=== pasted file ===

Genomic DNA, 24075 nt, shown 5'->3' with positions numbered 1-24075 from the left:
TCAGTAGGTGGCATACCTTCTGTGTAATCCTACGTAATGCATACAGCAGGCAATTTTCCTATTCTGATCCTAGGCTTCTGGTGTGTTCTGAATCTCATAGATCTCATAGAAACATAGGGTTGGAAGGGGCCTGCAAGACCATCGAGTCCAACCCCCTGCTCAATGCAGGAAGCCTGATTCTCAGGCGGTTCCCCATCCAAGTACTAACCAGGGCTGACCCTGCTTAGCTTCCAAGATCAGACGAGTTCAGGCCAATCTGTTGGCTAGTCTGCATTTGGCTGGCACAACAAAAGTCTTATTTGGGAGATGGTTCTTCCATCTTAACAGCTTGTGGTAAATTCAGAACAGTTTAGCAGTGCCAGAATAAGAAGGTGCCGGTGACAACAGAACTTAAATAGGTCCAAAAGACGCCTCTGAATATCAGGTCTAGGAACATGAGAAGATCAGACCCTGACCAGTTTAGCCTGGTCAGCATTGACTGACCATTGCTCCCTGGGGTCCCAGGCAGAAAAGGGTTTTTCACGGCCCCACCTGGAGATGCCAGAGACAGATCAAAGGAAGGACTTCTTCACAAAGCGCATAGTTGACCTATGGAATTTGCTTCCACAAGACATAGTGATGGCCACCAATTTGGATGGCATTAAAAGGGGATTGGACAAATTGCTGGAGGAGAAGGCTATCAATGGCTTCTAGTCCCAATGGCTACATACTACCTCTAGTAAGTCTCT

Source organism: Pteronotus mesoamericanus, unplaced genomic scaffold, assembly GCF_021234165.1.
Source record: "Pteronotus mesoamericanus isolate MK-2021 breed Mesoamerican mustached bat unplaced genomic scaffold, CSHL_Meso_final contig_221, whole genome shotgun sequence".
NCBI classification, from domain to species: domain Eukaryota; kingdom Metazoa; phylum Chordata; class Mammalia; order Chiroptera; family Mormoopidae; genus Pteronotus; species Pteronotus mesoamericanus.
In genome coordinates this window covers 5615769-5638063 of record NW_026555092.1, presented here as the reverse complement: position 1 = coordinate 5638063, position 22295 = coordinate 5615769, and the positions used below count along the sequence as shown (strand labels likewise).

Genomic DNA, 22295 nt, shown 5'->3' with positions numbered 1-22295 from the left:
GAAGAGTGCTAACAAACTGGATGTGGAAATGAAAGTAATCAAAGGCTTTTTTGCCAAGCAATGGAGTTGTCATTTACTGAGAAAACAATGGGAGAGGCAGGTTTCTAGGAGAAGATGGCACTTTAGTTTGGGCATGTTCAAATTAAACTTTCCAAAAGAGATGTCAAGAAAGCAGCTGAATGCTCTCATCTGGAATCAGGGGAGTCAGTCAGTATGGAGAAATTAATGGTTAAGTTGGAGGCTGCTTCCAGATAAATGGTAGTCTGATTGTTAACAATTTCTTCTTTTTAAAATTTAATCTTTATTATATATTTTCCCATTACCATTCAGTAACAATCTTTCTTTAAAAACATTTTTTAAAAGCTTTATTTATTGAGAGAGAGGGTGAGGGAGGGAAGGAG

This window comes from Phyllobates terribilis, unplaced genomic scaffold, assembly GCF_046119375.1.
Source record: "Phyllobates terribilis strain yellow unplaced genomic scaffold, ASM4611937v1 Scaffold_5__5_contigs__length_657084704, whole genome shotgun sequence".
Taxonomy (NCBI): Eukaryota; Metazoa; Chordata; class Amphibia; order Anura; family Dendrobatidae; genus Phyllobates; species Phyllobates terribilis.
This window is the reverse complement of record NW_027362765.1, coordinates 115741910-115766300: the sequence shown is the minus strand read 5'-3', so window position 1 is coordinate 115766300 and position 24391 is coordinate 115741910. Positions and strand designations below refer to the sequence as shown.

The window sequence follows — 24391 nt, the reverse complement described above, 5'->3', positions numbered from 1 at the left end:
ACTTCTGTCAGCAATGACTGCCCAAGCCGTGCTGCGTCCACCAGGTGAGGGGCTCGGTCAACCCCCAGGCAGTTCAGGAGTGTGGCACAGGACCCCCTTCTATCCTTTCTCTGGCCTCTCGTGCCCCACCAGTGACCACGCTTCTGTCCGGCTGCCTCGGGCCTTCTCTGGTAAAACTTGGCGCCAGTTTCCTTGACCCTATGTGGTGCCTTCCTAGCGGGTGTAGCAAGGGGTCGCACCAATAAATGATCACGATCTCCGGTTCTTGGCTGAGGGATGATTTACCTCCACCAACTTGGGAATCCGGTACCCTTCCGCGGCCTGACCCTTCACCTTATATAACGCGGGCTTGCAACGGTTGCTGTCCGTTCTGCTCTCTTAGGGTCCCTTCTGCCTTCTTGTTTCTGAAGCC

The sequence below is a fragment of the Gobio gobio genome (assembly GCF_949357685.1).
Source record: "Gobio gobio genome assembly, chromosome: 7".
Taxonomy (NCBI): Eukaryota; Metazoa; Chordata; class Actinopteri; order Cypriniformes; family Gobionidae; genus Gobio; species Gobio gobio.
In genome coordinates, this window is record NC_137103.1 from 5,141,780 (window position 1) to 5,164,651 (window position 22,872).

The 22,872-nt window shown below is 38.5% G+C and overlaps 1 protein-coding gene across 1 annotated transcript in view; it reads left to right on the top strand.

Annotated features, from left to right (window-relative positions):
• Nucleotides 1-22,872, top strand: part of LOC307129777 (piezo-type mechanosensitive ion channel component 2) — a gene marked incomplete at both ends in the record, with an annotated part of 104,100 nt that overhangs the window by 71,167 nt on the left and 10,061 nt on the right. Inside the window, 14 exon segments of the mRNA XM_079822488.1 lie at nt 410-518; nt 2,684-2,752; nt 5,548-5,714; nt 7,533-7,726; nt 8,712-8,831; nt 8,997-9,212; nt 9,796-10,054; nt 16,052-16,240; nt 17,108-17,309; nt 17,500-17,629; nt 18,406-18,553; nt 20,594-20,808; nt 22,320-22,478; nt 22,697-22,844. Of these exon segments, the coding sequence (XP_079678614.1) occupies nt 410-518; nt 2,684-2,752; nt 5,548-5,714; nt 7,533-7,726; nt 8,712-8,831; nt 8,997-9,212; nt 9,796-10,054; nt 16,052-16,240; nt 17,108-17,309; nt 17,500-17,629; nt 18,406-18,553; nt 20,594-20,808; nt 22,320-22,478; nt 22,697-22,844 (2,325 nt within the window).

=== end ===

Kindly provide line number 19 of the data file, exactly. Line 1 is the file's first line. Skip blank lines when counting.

The 22,872-nt window shown below is 38.5% G+C and overlaps 1 protein-coding gene across 1 annotated transcript in view; it reads left to right on the top strand.